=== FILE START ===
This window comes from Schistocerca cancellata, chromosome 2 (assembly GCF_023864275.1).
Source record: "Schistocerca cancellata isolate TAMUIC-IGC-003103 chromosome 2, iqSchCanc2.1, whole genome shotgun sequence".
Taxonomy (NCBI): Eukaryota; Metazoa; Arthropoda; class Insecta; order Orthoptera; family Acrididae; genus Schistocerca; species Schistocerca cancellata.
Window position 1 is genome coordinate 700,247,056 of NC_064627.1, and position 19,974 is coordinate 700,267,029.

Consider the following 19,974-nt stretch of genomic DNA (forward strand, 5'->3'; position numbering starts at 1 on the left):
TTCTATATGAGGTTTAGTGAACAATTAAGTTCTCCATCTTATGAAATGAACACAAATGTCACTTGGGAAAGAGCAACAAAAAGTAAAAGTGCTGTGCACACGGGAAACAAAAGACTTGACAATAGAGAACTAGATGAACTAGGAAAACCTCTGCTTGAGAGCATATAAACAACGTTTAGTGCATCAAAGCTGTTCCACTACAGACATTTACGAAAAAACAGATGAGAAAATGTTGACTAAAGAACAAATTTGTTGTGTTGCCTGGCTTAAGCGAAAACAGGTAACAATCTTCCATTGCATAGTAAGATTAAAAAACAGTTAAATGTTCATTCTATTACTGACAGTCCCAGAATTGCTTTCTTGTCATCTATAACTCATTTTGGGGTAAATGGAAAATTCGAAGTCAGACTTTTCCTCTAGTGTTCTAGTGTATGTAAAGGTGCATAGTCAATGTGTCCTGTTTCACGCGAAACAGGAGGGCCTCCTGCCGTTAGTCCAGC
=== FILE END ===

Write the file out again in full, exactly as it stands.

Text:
This window comes from Schistocerca cancellata, chromosome 2 (assembly GCF_023864275.1).
Source record: "Schistocerca cancellata isolate TAMUIC-IGC-003103 chromosome 2, iqSchCanc2.1, whole genome shotgun sequence".
Taxonomy (NCBI): Eukaryota; Metazoa; Arthropoda; class Insecta; order Orthoptera; family Acrididae; genus Schistocerca; species Schistocerca cancellata.
Window position 1 is genome coordinate 700,247,056 of NC_064627.1, and position 19,974 is coordinate 700,267,029.

Consider the following 19,974-nt stretch of genomic DNA (forward strand, 5'->3'; position numbering starts at 1 on the left):
TTCTATATGAGGTTTAGTGAACAATTAAGTTCTCCATCTTATGAAATGAACACAAATGTCACTTGGGAAAGAGCAACAAAAAGTAAAAGTGCTGTGCACACGGGAAACAAAAGACTTGACAATAGAGAACTAGATGAACTAGGAAAACCTCTGCTTGAGAGCATATAAACAACGTTTAGTGCATCAAAGCTGTTCCACTACAGACATTTACGAAAAAACAGATGAGAAAATGTTGACTAAAGAACAAATTTGTTGTGTTGCCTGGCTTAAGCGAAAACAGGTAACAATCTTCCATTGCATAGTAAGATTAAAAAACAGTTAAATGTTCATTCTATTACTGACAGTCCCAGAATTGCTTTCTTGTCATCTATAACTCATTTTGGGGTAAATGGAAAATTCGAAGTCAGACTTTTCCTCTAGTGTTCTAGTGTATGTAAAGGTGCATAGTCAATGTGTCCTGTTTCACGCGAAACAGGAGGGCCTCCTGCCGTTAGTCCAGC